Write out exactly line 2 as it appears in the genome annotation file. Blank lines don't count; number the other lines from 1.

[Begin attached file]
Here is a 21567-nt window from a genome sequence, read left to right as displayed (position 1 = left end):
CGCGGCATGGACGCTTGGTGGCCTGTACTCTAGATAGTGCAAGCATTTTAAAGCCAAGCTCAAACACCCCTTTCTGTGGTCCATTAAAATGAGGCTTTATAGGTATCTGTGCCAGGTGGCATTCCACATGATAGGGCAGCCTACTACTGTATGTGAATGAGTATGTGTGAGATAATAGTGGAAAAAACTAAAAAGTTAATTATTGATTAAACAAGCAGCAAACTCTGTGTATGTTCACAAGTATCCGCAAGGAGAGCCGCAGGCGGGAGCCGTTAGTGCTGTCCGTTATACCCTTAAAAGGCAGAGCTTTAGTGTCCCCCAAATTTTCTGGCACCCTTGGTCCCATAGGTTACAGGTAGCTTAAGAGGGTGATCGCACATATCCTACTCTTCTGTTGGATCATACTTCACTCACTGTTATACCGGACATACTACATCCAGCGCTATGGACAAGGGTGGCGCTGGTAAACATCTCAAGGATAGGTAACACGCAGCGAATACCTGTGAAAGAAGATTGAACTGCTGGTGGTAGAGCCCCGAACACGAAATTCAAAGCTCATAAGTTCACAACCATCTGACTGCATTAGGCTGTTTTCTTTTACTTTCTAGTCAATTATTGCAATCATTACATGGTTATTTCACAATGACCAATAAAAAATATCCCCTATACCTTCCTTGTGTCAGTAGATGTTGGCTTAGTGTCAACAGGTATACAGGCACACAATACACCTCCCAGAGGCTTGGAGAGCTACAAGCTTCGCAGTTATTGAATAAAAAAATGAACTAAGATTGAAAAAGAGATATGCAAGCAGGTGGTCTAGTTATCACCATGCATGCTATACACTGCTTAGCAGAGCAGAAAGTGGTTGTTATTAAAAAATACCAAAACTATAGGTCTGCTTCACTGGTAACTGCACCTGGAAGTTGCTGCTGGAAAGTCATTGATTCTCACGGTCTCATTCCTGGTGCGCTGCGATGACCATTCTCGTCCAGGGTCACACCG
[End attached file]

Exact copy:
CGCGGCATGGACGCTTGGTGGCCTGTACTCTAGATAGTGCAAGCATTTTAAAGCCAAGCTCAAACACCCCTTTCTGTGGTCCATTAAAATGAGGCTTTATAGGTATCTGTGCCAGGTGGCATTCCACATGATAGGGCAGCCTACTACTGTATGTGAATGAGTATGTGTGAGATAATAGTGGAAAAAACTAAAAAGTTAATTATTGATTAAACAAGCAGCAAACTCTGTGTATGTTCACAAGTATCCGCAAGGAGAGCCGCAGGCGGGAGCCGTTAGTGCTGTCCGTTATACCCTTAAAAGGCAGAGCTTTAGTGTCCCCCAAATTTTCTGGCACCCTTGGTCCCATAGGTTACAGGTAGCTTAAGAGGGTGATCGCACATATCCTACTCTTCTGTTGGATCATACTTCACTCACTGTTATACCGGACATACTACATCCAGCGCTATGGACAAGGGTGGCGCTGGTAAACATCTCAAGGATAGGTAACACGCAGCGAATACCTGTGAAAGAAGATTGAACTGCTGGTGGTAGAGCCCCGAACACGAAATTCAAAGCTCATAAGTTCACAACCATCTGACTGCATTAGGCTGTTTTCTTTTACTTTCTAGTCAATTATTGCAATCATTACATGGTTATTTCACAATGACCAATAAAAAATATCCCCTATACCTTCCTTGTGTCAGTAGATGTTGGCTTAGTGTCAACAGGTATACAGGCACACAATACACCTCCCAGAGGCTTGGAGAGCTACAAGCTTCGCAGTTATTGAATAAAAAAATGAACTAAGATTGAAAAAGAGATATGCAAGCAGGTGGTCTAGTTATCACCATGCATGCTATACACTGCTTAGCAGAGCAGAAAGTGGTTGTTATTAAAAAATACCAAAACTATAGGTCTGCTTCACTGGTAACTGCACCTGGAAGTTGCTGCTGGAAAGTCATTGATTCTCACGGTCTCATTCCTGGTGCGCTGCGATGACCATTCTCGTCCAGGGTCACACCG